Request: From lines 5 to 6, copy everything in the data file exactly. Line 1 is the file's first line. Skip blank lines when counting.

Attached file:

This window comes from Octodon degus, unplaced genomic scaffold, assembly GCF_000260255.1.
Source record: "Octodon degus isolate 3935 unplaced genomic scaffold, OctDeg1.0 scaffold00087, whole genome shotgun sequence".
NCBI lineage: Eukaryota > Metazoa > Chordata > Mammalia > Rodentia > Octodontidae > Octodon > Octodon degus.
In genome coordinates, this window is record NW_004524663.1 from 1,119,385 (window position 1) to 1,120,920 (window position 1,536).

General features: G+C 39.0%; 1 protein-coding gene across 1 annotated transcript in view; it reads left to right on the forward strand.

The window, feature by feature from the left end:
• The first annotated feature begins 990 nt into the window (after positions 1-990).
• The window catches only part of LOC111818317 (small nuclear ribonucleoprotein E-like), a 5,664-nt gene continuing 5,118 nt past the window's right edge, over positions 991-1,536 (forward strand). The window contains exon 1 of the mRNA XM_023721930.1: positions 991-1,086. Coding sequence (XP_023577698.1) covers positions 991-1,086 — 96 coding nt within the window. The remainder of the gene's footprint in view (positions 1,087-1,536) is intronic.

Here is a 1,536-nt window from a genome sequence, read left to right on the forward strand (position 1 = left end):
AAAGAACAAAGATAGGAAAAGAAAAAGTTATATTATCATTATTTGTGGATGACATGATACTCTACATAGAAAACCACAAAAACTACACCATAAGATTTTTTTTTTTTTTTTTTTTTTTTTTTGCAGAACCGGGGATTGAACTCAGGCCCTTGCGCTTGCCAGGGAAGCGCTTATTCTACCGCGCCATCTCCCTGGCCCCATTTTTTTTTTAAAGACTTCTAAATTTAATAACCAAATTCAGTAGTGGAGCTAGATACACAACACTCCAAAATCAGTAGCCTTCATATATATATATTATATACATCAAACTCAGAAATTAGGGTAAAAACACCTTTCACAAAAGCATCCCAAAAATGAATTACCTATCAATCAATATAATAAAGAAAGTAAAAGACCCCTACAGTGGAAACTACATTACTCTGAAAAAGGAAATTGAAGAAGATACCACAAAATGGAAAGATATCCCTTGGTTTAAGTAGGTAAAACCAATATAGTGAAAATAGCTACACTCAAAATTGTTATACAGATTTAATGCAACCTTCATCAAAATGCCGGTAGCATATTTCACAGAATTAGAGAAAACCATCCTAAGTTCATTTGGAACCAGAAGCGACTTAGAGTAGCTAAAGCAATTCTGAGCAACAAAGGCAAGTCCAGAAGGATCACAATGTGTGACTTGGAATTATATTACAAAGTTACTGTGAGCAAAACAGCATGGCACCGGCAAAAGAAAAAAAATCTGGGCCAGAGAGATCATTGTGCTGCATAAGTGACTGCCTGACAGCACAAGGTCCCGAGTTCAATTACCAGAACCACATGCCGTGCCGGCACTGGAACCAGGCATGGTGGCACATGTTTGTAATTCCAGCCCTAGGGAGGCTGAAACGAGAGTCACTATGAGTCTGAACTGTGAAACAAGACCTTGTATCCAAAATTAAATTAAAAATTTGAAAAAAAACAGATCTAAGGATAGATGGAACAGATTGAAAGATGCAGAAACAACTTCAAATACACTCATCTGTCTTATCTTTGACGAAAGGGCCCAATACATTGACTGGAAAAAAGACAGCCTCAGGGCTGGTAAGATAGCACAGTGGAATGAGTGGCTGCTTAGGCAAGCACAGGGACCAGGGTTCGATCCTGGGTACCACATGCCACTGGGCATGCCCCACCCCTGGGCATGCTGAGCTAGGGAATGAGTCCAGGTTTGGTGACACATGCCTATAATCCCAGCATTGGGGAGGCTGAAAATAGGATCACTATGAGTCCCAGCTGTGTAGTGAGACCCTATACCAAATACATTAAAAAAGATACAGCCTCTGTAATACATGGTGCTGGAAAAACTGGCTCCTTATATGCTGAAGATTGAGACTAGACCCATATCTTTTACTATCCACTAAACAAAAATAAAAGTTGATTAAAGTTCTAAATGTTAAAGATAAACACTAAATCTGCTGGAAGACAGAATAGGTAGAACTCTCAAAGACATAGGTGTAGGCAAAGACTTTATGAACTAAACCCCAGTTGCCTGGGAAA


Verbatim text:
General features: G+C 39.0%; 1 protein-coding gene across 1 annotated transcript in view; it reads left to right on the forward strand.

The window, feature by feature from the left end: